Across the lifespanEdit
Family planning is the decision-making process surrounding whether and when to become parents, including planning, preparing, and gathering resources. Prospective parents may assess (among other matters) whether they have access to sufficient financial resources, whether their family situation is stable, and whether they want to undertake the responsibility of raising a child. Worldwide, about 40% of all pregnancies are not planned, and more than 30 million babies are born each year as a result of unplanned pregnancies.
Reproductive health and preconception care affect pregnancy, reproductive success, and the physical and mental health of both mother and child. A woman who is underweight, whether due to poverty, eating disorders, or illness, is less likely to have a healthy pregnancy and give birth to a healthy baby than a woman who is healthy. Similarly, a woman who is obese has higher risks of difficulties, including gestational diabetes. Other health problems, such as infections and iron-deficiency anemia, can be detected and corrected before conception.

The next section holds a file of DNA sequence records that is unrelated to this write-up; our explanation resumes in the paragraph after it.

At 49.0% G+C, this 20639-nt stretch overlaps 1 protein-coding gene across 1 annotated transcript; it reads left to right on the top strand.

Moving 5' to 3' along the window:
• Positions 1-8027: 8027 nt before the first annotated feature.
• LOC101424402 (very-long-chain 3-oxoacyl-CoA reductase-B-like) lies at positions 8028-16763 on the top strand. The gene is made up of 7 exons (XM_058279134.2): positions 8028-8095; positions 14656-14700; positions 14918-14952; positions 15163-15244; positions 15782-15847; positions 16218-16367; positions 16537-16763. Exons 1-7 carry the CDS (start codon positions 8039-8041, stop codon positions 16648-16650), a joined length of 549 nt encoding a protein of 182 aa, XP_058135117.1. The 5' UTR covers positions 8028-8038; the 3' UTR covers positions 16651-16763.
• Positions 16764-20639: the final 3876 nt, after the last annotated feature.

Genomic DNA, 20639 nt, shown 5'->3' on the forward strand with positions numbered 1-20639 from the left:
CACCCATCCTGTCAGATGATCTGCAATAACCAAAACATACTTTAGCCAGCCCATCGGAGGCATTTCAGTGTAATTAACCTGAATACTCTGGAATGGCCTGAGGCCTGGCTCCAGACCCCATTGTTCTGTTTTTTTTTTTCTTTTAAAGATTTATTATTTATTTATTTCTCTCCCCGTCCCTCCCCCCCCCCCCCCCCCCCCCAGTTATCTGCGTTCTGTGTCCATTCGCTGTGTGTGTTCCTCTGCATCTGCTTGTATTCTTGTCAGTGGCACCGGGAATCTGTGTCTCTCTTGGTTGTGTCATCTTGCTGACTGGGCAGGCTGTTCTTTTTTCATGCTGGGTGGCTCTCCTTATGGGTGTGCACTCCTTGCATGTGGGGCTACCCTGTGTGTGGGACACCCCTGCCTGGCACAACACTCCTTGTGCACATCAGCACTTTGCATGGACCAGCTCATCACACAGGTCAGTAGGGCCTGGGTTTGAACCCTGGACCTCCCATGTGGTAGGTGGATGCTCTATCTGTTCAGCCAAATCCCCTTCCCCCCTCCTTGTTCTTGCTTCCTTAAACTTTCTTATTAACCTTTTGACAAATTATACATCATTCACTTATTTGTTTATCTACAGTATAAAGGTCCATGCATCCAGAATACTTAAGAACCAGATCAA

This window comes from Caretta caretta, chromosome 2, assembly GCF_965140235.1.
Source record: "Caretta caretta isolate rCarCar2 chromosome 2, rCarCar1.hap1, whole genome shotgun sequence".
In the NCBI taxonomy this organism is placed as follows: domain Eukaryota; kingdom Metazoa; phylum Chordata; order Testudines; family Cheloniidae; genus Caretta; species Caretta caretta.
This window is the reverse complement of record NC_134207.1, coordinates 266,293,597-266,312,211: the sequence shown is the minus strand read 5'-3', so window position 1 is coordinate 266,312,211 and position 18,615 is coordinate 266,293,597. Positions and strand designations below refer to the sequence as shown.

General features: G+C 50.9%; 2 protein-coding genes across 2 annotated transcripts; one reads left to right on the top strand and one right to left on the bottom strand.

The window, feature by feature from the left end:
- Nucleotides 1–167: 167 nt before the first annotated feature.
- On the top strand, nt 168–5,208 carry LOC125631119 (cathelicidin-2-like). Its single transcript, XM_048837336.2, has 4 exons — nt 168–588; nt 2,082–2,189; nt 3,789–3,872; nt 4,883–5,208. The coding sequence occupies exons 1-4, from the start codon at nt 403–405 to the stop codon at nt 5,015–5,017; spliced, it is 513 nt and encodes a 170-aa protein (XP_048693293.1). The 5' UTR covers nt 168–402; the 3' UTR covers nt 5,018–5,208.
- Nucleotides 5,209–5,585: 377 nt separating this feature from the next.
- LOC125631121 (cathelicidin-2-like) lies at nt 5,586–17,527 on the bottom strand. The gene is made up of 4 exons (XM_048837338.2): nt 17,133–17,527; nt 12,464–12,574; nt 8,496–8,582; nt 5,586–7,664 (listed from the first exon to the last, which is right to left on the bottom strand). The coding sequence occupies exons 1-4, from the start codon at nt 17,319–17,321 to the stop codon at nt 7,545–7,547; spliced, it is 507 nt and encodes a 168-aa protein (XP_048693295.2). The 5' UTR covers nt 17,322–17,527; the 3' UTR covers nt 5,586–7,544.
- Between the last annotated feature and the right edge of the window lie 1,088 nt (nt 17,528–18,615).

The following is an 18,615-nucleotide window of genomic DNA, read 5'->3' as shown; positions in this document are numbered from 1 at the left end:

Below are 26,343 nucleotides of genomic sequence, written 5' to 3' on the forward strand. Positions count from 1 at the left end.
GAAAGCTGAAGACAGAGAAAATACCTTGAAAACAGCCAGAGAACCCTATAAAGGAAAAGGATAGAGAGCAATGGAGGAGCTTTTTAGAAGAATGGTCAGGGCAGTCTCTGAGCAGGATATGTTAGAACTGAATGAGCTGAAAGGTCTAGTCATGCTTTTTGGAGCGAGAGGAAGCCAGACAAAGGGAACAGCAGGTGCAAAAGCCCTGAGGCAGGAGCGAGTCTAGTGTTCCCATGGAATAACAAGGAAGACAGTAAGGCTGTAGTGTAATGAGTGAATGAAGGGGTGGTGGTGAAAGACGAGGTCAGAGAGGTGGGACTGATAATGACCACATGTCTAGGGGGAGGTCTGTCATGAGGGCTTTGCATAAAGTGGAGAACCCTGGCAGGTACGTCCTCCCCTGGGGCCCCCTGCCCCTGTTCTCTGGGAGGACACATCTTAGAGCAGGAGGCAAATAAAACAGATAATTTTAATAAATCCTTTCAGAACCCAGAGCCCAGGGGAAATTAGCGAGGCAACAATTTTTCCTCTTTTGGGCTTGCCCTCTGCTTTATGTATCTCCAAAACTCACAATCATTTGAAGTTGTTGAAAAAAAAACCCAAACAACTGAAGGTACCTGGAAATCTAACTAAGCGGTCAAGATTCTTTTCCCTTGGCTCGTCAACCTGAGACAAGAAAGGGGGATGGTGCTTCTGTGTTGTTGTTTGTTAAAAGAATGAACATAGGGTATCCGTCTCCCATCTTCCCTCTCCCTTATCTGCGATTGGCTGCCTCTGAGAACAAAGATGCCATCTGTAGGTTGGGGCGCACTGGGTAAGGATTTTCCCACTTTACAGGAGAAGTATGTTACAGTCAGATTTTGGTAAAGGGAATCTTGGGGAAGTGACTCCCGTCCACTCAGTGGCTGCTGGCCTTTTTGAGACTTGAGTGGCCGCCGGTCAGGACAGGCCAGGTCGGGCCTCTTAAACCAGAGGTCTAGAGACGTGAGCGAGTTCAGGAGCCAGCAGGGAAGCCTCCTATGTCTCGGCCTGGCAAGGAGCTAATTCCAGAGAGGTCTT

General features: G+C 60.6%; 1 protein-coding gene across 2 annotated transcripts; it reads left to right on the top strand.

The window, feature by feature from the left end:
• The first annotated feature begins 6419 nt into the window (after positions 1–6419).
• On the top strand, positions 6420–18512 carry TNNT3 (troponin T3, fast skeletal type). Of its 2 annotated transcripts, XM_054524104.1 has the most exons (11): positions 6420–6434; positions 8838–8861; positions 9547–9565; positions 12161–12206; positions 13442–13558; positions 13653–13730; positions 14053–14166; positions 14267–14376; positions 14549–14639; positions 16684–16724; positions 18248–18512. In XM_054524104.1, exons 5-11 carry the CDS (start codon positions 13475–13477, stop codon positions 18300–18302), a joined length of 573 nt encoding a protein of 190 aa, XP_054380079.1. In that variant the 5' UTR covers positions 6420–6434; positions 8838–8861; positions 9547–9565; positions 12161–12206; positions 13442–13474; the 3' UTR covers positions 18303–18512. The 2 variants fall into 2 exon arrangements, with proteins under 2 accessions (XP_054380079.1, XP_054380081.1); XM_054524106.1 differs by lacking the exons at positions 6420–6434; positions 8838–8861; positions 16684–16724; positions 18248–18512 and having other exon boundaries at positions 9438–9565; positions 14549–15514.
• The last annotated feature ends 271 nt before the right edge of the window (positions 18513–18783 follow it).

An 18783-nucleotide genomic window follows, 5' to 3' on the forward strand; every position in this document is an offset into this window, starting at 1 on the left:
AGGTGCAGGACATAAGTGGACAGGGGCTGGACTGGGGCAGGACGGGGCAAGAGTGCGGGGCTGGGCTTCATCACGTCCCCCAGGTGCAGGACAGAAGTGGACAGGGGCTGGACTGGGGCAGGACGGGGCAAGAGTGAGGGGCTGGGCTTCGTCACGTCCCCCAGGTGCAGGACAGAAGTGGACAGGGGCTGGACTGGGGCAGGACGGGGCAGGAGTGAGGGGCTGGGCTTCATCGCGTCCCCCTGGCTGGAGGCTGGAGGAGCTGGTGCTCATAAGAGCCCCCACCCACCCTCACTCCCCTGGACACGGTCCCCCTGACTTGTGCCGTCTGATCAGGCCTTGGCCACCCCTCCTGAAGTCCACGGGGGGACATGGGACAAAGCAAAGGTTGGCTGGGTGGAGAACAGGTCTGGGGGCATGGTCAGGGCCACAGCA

Pregnancy and prenatal parentingEdit
During pregnancy, the unborn child is affected by many decisions made by the parents, particularly choices linked to their lifestyle. The health, activity level and nutrition available to the mother can affect the child's development before birth. Some mothers, especially in relatively wealthy countries, eat too much and spend too much time resting. Other mothers, especially if they are poor or abused, may be overworked and may not be able to eat enough, or not able to afford healthful foods with sufficient iron, vitamins, and protein, for the unborn child to develop properly.
Newborns and infantsEdit